Back-to-school time is a reminder for parents to check the annual physical off the list if you haven't already.

Your district will have specific guidelines as to when this is mandatory. It will also need proof of up-to-date immunizations before your child can enter certain grades.

Schedule a "well visit" rather than hoping for a full evaluation when your child is in for a sick call. Setting aside time for a general health assessment will allow the doctor to thoroughly assess both physical and psycho-social development and answer questions you or your child might have. Check your health insurance coverage for well visits.

The American Academy of Pediatrics emphasizes "the great importance of continuity of care in comprehensive health supervision and the need to avoid fragmentation of care." It recommends a physical at 5, 6, 8, 10 and then yearly through 21. The physical aspect of the exam should include assessment of spinal alignment to rule out scoliosis, a check of eyes, ears, nose, skin, mouth, fine and gross motor development, height, weight, blood pressure, heart rate and reflexes.

Children deemed at risk for lead poisoning or tuberculosis may be screened. Ensure that immunizations are up to date (tetanus boosters at 11 or 12, Hepatitis B series) and ask for a copy of the record so that you will have it when your school requests it. Sexually active teenagers should have checks for sexually transmitted diseases and females should have a pelvic exam.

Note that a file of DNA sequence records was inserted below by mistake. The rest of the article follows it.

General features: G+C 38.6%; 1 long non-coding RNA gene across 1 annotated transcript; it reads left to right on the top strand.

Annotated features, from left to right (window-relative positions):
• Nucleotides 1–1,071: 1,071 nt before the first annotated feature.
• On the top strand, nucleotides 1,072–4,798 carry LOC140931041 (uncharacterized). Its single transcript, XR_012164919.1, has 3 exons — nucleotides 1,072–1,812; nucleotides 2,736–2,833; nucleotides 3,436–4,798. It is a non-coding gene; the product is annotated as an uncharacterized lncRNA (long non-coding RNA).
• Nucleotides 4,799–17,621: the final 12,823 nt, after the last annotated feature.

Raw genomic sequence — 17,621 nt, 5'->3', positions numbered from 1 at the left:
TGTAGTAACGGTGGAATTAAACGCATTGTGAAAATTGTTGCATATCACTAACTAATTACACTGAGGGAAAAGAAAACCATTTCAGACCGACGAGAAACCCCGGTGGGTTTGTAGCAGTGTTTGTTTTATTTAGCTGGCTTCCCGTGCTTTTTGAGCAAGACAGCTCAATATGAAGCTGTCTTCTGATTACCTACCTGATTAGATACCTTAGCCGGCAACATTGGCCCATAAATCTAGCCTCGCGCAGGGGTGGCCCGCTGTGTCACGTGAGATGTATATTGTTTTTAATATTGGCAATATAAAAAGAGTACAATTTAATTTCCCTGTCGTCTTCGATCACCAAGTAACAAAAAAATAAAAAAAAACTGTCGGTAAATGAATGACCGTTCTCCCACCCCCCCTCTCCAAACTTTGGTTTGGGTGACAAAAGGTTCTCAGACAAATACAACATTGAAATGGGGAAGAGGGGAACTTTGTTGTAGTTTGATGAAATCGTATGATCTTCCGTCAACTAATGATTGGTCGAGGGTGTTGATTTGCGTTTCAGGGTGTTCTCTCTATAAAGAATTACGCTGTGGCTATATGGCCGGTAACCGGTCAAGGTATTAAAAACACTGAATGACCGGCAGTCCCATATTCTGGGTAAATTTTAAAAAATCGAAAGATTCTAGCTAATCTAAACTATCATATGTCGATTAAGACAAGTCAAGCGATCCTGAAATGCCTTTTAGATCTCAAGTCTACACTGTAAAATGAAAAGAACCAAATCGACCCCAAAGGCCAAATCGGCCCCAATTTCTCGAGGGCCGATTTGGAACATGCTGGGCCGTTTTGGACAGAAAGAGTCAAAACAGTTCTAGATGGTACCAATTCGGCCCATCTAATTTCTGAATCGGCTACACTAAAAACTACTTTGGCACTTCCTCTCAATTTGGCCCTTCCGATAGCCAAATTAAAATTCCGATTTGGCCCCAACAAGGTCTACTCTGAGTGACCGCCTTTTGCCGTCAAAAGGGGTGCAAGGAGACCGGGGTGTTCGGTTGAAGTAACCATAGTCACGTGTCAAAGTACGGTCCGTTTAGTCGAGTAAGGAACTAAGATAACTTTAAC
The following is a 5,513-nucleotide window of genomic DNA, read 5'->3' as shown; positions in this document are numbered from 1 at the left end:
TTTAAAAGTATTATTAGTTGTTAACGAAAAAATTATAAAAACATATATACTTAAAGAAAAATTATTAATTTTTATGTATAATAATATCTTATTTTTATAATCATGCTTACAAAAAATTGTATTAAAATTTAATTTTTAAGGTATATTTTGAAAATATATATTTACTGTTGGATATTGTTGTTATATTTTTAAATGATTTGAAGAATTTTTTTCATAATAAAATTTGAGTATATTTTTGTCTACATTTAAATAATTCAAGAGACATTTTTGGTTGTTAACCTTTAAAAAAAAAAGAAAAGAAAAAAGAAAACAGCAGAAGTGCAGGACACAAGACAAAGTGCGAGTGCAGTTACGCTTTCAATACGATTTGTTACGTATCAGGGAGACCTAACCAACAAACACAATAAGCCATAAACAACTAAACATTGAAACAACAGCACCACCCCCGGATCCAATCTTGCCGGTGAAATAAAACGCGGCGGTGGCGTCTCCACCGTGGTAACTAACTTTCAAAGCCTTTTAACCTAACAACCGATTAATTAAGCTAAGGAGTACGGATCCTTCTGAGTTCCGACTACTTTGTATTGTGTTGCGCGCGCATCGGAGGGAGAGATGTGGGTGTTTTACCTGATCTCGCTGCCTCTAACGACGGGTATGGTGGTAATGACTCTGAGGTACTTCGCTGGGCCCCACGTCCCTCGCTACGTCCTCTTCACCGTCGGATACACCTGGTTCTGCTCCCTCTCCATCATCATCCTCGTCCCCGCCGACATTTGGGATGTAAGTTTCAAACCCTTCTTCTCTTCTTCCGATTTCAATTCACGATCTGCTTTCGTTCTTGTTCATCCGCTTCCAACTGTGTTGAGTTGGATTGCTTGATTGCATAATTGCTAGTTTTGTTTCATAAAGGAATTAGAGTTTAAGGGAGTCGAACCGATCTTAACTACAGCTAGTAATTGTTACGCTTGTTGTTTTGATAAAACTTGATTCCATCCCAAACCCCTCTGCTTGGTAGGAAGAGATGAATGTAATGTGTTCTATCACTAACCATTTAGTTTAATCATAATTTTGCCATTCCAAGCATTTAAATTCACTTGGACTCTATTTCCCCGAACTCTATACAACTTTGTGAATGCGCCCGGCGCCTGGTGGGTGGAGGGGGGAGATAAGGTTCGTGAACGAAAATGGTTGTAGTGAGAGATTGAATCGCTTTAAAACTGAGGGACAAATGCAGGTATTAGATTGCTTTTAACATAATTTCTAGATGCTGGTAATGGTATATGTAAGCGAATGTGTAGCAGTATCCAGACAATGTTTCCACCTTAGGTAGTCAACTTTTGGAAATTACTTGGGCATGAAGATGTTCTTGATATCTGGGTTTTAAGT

Kids who are overweight or have a family history of obesity may have their cholesterol checked. The childhood obesity issue has become such an epidemic that most pediatricians will discuss diet and healthy exercise options. Besides having heart and blood pressure checks, your child may be tested for diabetes.

The psychological/behavioral aspect of the exam will be based on age. The doctor should review school performance, including achievements or difficulties and explore friendships and socialization. Injury prevention, such as wearing helmets or not touching firearms stored in the home, and making wise health decisions regarding drugs, alcohol and tobacco will be broached as each year goes on. Older children should be prepared for changes that begin at puberty.

As the summer begins to wind down, add "schedule checkups" to your to-do list for back to school:

• Prepare a list of questions or concerns to discuss with the pediatrician.

• Remind your doctor if your child is home-schooled so that screenings for vision or hearing problems will be included in the visit.

• Request age-appropriate nutrition counseling if there is a family history of heart disease, diabetes or obesity issues.

• Don't forget to bring your school's required physical forms as you will probably have to leave them to be filled out.

By maintaining a regular schedule of well visits, your child can develop a trusting relationship with the pediatrician. This will enhance continuity of care and the doctor will be able to assess conditions more readily since they will have a well-established baseline.